A Multipurpose Eden
On a quiet morning in the Saint Mary’s new garden by Brousseau Hall, the senses are overwhelmed as you walk down the winding path. The sound of nature welcomes visitors with the hum of bees, the sight of green flourishing all around, the smell of dirt beneath their feet and the beauty of a little slice of California nature.
As the new California Native Plant Garden begins to blossom outside Brousseau Hall, excitement about the project is blossoming, too. Once it is fully developed, the garden will be home to 147 species of plant life. “A lot of the plants are even starting to flower, which is a good sign,” Professor Carla Bossard said. “If they’ve got enough oomph to flower, it means they’re doing well.”
One of the spearheads for this project is Bossard, and her zeal for the garden and plant life is evident from her plant-ridden desk and her fitting forest-green attire. Her office looks as if it were rooting into the school’s foundation and blossoming with plants, photos, books and enthusiasm.
Bossard, a biology professor who also teaches in the Environmental and Earth Science Department, hopes that future landscaping around Saint Mary’s campus will mirror the new California Native Plant Garden and that the school will keep riding the “sustainability wagon” and incorporate native plant life all around campus.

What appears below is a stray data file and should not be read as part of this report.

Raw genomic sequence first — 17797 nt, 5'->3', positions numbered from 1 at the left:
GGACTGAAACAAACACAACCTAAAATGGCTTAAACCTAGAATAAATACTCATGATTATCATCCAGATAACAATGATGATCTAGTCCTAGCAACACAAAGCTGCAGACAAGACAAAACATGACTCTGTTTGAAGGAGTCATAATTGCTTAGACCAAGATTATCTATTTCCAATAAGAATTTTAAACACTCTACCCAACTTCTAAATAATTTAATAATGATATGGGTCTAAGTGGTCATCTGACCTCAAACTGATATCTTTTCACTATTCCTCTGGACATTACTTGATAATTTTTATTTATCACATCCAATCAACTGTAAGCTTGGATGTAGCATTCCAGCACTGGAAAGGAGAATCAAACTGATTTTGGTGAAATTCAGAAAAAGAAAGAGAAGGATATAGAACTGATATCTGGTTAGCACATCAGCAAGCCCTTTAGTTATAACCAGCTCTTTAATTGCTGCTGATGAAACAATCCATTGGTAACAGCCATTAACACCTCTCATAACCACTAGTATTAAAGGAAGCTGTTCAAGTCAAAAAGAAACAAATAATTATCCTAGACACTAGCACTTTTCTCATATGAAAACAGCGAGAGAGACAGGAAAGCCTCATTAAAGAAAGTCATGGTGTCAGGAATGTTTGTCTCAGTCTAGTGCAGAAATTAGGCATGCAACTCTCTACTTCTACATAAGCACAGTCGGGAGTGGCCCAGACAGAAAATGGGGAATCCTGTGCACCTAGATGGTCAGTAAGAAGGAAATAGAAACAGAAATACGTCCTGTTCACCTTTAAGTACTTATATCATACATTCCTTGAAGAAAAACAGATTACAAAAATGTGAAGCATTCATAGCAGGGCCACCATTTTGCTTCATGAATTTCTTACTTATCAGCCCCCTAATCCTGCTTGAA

Along with Bossard, many peoples’ ideas factored into the construction of this sustainable garden, including landscape architect Chris Ford, and Biology and Environmental and Earth Science Professors Michael Marchetti and Alice Baldridge.
The garden contributes to the Saint Mary’s drive for sustainability, because it conserves water, shuns chemical herbicides and pesticides that pollute the environment and harm animals, and provides on-campus resources for classes. In Bossard’s words, it’s a “win, win, win.”
The garden could take up to a year and a half to be fully established, but when it is “everything will be quite green and blossoming,” Bossard said.
The new California Native Plant Garden has already contributed to the school’s curriculum, but it’s also a tangible display of the ecologically-minded approach that’s taking root on Saint Mary’s campus.